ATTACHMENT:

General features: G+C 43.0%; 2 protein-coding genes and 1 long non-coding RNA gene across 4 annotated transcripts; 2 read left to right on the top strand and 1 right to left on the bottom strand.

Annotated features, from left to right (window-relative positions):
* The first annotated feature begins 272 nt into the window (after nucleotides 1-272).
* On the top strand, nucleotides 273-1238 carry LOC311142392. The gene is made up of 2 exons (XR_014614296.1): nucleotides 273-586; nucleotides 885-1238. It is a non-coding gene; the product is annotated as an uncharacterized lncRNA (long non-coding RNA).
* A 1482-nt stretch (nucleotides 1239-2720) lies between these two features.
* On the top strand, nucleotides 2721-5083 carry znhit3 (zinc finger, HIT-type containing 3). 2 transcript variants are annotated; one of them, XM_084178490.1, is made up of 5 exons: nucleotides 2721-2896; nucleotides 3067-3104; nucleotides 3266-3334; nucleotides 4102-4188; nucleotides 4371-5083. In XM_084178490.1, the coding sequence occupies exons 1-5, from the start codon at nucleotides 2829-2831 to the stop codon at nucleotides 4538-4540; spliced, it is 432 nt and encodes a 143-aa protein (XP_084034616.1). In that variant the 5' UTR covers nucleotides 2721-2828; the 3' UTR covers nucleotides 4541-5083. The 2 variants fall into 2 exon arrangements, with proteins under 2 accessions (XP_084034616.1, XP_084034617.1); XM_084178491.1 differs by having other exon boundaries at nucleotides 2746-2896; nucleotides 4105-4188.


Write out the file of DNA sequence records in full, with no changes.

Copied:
General features: G+C 43.0%; 2 protein-coding genes and 1 long non-coding RNA gene across 4 annotated transcripts; 2 read left to right on the top strand and 1 right to left on the bottom strand.

Annotated features, from left to right (window-relative positions):
* The first annotated feature begins 272 nt into the window (after nucleotides 1-272).
* On the top strand, nucleotides 273-1238 carry LOC311142392. The gene is made up of 2 exons (XR_014614296.1): nucleotides 273-586; nucleotides 885-1238. It is a non-coding gene; the product is annotated as an uncharacterized lncRNA (long non-coding RNA).
* A 1482-nt stretch (nucleotides 1239-2720) lies between these two features.
* On the top strand, nucleotides 2721-5083 carry znhit3 (zinc finger, HIT-type containing 3). 2 transcript variants are annotated; one of them, XM_084178490.1, is made up of 5 exons: nucleotides 2721-2896; nucleotides 3067-3104; nucleotides 3266-3334; nucleotides 4102-4188; nucleotides 4371-5083. In XM_084178490.1, the coding sequence occupies exons 1-5, from the start codon at nucleotides 2829-2831 to the stop codon at nucleotides 4538-4540; spliced, it is 432 nt and encodes a 143-aa protein (XP_084034616.1). In that variant the 5' UTR covers nucleotides 2721-2828; the 3' UTR covers nucleotides 4541-5083. The 2 variants fall into 2 exon arrangements, with proteins under 2 accessions (XP_084034616.1, XP_084034617.1); XM_084178491.1 differs by having other exon boundaries at nucleotides 2746-2896; nucleotides 4105-4188.